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LIBOR transition market brief — Q3 2020

August 6, 2020
  • matt hoffman headshot


    Matt Hoffman

    Regulatory Advisory

    Real Estate | Kennett Square, PA


Chatham's update on the LIBOR transition, summarizing upcoming deadlines, recent news, and available resources to help you stay current as the market transitions away from LIBOR.

With all that’s happening in the market, it can be difficult to stay current with the London Inter-Bank Offered Rate (LIBOR) transition. To address that, we’ve prepared this summary of upcoming deadlines, along with some of the most impactful news from the last quarter.

Upcoming deadlines in the LIBOR transition through the end of Q4 2020.

Upcoming deadlines in the LIBOR transition through the end of Q4 2020.

Transition timing and interim deadline extensions

Even amidst the global COVID-19 pandemic (see May 2020 Chatham market update), regulators and other market participants have continued to lay out transition plans and indicate that they plan to stick to the existing LIBOR transition timeline. However, we have seen two interim deadlines slip, suggesting that interim timelines may have some flexibility, though most officials have suggested that we are not likely to see further extensions and that transition could even happen sooner than expected.

Extended deadlines in LIBOR transition

Two deadlines in the LIBOR transition have been extended due to COVID-19.

In February of this year, the Federal Housing Finance Authority (FHFA), which regulates Freddie Mac, Fannie Mae, and the Federal Home Loan Banks (FHLBs), announced two significant milestones designed to stop the agencies from writing LIBOR-based Adjustable-Rate Mortgages (ARMs) and Structured Adjustable-Rate Mortgages (SARMs). Soon after, the world began to shut down in the face of COVID-19, and the FHFA extended a previously-established interim deadline related to the FHLBs’ use of LIBOR-based instruments, giving them a 90-day extension. More recently, the agencies released their LIBOR transition playbook, suggesting that they’ll continue to take steps to move from LIBOR to the Secured Overnight Financing Rate (SOFR) by the end of the year, as further discussed below. In April, the UK’s Financial Conduct Authority (FCA) and the Bank of England announced a six-month extension of UK lenders’ deadline to stop issuing GBP LIBOR-based loans.

Chatham recommends that market participants continue to prepare for transition as though there will be no easing of timing, though extension of deadlines, whether interim or final, is always possible.

LIBOR transition and Agency loans

In February 2020, Freddie Mac, Fannie Mae, and the FHFA laid out some clear deadlines to move the LIBOR transition forward over the course of 2020 and into 2021. Specifically, they announced that Freddie and Fannie will stop accepting LIBOR-based loan applications after the end of Q3 2020 and will stop purchasing LIBOR-based loans by the end of 2020. In Q2 2020, Fannie and Freddie released their LIBOR transition playbook, where they describe their plans to transition from LIBOR-based lending to lending based on SOFR compounded in advance. Their variable rate products will continue to require some form of interest protection, with Fannie offering to embed the cost of a cap into a SOFR-based loan and Freddie temporarily accepting LIBOR-based caps on SOFR-based loans, provided that borrowers meet criteria around replacement reserves, limited guarantees, and acceptance of Freddie’s updated form LIBOR cap documentation.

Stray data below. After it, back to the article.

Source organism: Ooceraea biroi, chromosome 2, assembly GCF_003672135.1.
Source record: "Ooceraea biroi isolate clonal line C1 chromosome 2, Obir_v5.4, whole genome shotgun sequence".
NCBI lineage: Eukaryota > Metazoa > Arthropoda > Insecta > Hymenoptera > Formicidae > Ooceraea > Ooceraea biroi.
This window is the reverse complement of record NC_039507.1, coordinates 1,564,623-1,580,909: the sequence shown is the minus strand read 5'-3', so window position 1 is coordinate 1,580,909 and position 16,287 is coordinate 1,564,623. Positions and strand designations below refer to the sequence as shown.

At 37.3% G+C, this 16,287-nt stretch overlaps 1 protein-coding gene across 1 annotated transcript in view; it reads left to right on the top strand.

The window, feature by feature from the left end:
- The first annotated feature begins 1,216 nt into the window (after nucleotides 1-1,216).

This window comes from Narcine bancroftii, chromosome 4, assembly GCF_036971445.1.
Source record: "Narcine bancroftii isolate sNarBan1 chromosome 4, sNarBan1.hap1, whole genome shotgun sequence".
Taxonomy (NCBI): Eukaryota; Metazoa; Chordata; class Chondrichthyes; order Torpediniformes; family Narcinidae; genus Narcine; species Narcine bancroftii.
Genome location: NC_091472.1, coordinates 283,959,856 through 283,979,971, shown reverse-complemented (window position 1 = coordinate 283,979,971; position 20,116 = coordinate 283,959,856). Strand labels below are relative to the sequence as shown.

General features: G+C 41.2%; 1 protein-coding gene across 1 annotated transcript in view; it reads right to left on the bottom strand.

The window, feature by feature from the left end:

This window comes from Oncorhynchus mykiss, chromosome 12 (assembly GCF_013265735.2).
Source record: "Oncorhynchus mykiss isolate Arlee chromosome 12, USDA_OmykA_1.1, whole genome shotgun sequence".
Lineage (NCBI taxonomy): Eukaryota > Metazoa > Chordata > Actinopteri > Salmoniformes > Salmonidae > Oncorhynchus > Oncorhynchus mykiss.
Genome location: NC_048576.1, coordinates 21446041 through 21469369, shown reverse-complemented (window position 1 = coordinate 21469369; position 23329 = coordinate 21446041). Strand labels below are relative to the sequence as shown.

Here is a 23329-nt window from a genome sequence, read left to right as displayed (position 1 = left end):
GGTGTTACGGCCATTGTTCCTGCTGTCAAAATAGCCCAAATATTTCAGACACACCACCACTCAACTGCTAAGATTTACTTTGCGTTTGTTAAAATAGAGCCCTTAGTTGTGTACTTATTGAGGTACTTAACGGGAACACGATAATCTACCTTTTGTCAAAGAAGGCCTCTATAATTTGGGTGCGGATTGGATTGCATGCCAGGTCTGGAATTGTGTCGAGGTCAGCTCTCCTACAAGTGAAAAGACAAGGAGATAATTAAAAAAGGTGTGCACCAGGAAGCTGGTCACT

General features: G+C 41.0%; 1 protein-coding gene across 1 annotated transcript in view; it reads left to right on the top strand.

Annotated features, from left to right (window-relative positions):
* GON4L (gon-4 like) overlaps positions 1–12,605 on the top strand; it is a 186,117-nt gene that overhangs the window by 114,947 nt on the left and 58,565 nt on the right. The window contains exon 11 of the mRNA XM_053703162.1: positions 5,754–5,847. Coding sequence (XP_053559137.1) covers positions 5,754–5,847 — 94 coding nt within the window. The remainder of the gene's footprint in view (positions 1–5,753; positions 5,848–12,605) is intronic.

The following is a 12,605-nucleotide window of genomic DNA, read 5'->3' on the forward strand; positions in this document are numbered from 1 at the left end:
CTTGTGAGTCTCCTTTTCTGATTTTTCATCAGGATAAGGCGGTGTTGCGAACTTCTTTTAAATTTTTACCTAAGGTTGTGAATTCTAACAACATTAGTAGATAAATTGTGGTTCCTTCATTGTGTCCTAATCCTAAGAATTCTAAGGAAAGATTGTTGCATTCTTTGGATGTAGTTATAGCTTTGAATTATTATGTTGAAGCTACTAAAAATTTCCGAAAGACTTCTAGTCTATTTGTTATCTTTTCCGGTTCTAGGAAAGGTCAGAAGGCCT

For more information on SOFR and its calculation conventions, see Chatham’s SOFR: an end-user's guide.

Market adoption and challenges

Through the COVID-19 pandemic to date, SOFR’s adoption has had some ups and downs.

SOFR cross-currency swap: As a positive sign for adoption, Chinese markets began to warm up to SOFR, including through execution of first USD/CNY cross-currency swap using SOFR towards the end of April.

Main Street Lending Program: On a less promising note, in April 2020, the Federal Reserve introduced the Main Street Lending Program in response to the pandemic and initially proposed using SOFR as the index underlying loans to small and medium-sized businesses; but in response to negative market feedback, largely from regional and community financial institutions, they switched to using LIBOR. The Fed lays this out in detail in their FAQ, and Bloomberg also provides analysis here.

Other open issues: SOFR has also faced challenges in a lack of liquidity in SOFR derivatives and the growing concerns over SOFR’s lack of a credit component, which AMERIBOR, the ICE Bank Yield Index, and IHS Markit’s dynamic credit spread have been designed to address. Amidst this market dynamic, on July 21, ISDA and Bloomberg announced that Bloomberg has begun calculating and publishing fallbacks that ISDA intends to implement to facilitate the transition from USD LIBOR to SOFR.


Speak to a Chatham expert

Please reach out to the Chatham team if you have questions about how the LIBOR transition could impact your loans and derivatives.

About the author

  • Matt Hoffman

    Regulatory Advisory

    Real Estate | Kennett Square, PA

    Matt is a Director on Chatham’s Real Estate team. He works with clients, industry partners, and policymakers, using Chatham’s unique experience and expertise to benefit individual clients and the industry.


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